Germany Visa by Jets Like Taxis

So you wanna move overseas? A life of travel or immigration to a new land? People talk about it all the time. Very few ever actually do it. Hell, very few ever even try to do it.

I was reading a recent post by Mark over at Uruguay Expat Life. He was laying it down about how he and his wife obtained the necessary permits to become legal residents of that fine country. And he was also taking some time out to officially snap on people who spend their days preaching “wisdom” in internet forums.

And his story sure reminded me a lot of ours when we made our way to Berlin, Germany, back in early 2011. We felt his ire back then, and still have quite a bit of disdain for certain parts of the internet. So, I asked Mark if I could talk about him in this post, and add a little bit of my own ranting into the mix.

This is Mark. He moved to Uruguay from the United States with his lovely wife. His recent blog post inspired what I wrote here.

Uruguay Expat Life

Once your done ogling Mark’s handsome mug, you can continue reading below…

Do you really want to move overseas? Then do it. Yes, it is that plain and simple. If you want it, you’ll do it. And you’ll do anything (within the law, yeah?) to make it happen. When we decided to move to Berlin, we had a very frank conversation about actually doing it. Less talk, more action. Roadblocks would come, and we would work our way around each one.

Before you head over and read Mark’s post, which applies in its own right to every country in the world, let me give you a few tips. If you don’t want to hear it, then you’re probably not ready to fulfill your “lifelong” dream of moving overseas.

All the things mentioned below are things that we did and things that helped us accomplish our goal of moving over yonder.

Berlin by Jets Like Taxis

1. Set a goal / set a time-frame.

This is important. It gives you a “deadline” at which point you should complete your project. It also keeps you from procrastinating and ending up in the bar two years later making excuses about how you were going to move overseas but you just weren’t feeling it. We made our decision in August 2010: We would move to Germany in February 2011. We moved one month late – March 2011 – with all of our ducks in a row.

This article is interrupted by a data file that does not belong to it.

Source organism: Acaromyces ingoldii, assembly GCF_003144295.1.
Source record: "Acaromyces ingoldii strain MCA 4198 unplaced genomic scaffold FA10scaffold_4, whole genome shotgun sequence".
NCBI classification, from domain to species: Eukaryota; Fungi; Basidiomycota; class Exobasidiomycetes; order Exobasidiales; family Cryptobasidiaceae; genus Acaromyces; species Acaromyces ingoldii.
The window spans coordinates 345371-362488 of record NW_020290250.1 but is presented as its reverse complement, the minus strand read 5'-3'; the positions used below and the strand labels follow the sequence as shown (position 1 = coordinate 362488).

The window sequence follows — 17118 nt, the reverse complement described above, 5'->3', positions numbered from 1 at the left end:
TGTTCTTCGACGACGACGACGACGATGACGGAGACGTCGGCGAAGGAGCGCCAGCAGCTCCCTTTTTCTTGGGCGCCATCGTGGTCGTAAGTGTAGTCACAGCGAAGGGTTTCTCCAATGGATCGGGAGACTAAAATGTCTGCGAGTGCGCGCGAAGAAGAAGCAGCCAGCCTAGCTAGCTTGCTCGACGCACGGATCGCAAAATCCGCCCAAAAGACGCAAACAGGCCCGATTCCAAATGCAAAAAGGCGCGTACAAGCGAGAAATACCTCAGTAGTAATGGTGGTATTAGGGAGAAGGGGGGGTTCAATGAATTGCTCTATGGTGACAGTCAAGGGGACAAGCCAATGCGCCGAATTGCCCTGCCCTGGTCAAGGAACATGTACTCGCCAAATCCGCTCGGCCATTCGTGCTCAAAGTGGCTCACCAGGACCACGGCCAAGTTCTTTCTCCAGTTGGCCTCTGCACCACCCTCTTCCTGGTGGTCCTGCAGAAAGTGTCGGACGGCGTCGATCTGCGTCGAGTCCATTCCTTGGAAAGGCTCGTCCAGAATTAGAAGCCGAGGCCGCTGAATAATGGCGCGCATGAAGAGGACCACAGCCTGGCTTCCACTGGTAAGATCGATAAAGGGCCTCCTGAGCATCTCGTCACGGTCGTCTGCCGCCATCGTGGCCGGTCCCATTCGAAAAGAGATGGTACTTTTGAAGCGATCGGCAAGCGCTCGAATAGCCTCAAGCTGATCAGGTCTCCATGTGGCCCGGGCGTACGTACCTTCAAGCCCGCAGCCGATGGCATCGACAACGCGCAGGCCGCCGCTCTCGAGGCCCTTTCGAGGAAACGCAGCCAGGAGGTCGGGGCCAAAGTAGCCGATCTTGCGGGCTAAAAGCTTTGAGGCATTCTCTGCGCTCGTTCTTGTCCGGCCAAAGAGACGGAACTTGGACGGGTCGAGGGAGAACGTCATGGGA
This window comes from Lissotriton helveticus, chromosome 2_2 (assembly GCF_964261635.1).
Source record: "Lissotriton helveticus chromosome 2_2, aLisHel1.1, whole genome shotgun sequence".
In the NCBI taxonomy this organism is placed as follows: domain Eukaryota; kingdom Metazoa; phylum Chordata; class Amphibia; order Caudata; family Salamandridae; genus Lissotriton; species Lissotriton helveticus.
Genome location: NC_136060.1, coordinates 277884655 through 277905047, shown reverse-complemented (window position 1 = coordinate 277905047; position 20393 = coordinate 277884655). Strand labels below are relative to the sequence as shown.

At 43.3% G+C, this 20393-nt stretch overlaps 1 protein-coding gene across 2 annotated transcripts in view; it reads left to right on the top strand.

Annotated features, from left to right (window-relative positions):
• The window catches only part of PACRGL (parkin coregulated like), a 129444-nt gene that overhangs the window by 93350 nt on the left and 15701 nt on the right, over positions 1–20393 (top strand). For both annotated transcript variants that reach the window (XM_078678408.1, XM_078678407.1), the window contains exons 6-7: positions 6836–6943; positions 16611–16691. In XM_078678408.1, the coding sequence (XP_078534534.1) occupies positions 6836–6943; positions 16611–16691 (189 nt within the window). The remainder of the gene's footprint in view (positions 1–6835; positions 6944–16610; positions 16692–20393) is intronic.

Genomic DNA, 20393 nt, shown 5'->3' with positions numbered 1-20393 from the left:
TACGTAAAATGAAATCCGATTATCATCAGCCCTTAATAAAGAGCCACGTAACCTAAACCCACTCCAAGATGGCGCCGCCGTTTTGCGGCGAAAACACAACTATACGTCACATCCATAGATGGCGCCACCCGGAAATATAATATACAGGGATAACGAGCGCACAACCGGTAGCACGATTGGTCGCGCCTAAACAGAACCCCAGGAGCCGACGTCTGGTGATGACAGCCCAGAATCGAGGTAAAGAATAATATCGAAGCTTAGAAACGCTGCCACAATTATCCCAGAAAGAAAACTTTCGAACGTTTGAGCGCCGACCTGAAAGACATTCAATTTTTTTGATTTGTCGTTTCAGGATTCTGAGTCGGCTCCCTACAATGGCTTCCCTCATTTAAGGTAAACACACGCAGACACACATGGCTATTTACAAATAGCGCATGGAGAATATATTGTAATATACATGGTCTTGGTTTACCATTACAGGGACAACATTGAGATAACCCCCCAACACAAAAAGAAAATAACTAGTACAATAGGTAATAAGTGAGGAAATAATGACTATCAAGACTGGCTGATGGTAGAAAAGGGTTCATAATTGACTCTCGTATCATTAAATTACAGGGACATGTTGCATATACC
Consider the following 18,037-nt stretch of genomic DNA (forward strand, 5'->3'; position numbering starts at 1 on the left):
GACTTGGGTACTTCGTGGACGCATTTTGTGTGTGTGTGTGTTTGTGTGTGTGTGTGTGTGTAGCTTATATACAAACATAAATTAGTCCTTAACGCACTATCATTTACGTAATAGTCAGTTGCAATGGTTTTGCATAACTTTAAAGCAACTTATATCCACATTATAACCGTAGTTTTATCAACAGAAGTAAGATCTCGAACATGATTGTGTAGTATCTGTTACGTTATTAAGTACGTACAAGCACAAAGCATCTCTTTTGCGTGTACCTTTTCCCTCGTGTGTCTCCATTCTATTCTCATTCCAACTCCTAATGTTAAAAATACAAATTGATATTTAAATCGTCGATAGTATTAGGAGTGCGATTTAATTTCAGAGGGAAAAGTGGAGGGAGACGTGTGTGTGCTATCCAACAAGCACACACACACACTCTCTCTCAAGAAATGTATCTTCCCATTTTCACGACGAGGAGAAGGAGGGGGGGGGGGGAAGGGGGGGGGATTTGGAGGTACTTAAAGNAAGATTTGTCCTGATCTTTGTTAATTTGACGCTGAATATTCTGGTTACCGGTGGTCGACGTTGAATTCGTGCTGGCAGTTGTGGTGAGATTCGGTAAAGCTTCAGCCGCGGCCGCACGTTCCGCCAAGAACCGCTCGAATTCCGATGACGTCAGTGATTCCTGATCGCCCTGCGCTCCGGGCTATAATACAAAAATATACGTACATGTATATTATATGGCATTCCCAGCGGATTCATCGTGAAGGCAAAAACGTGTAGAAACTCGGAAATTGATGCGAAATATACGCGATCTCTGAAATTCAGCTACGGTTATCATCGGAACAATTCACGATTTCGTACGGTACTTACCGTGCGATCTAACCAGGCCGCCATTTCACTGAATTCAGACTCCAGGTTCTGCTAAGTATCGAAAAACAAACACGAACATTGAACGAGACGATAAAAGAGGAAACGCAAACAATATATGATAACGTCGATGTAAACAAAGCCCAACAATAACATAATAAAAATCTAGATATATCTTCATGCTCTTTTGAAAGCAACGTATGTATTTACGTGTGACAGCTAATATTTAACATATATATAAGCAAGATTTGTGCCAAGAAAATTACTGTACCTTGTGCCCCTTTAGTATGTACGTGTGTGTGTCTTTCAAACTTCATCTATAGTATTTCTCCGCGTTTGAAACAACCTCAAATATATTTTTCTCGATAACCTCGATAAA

2. Read everything you can get your hands on.

Google everything you can think of. Starting a business in Spain? Google those terms and and all of their iterations. Moving to Bulgaria to teach English? Do the same. Whatever it is you want to do, google the hell out of it and all of its related terms.

A good trick here is to use Google for your target country, in addition to your normal Google searches. I’ve talked about this before and I can’t tell you enough how much of a difference it can make, or how much more info you’ll find. If your target country is Serbia, for example, also be sure to use for Serbian sites. You can search these localized forms of Google and then have the option of only seeing results based in your target country, or even in your target language if you’re comfortable with that.

Read everything. I don’t care how crappy or out of date or unreliable or shady the website seems: Read it.

3. Don’t be afraid to ask questions.

When you’re googling all of the things above, you’ll inevitably stumble across government organizations that talk about immigration, how to immigrate, how to start a business in that country, etc. You’ll also come across non-profit sites and chambers of commerce and arts websites and whatever else you’re into. They will provide you with many ideas that you will take note of, or put in the back of your brain. They will also provide contact info. Government representatives, non-profit immigration and/or business consultants, etc. Email all of them. If you see ten contacts on a website, email all ten. Get your email game down to a science. Ask questions. If they don’t have answers, ask them if they know someone you can talk to.

Same goes for everyone and anyone you know who has spent a reasonable amount of time in your target country. Parents of your friends who emigrated from Portugal. A business associate whose wife is from Italy. Whatever. Holler at them. If they don’t respond, holler again. If they ignore you after a thousand requests, get over it. It’ll feel that much sweeter when you succeed and think back on all the suckers who ignored you when you needed their intimate insight into a foreign land.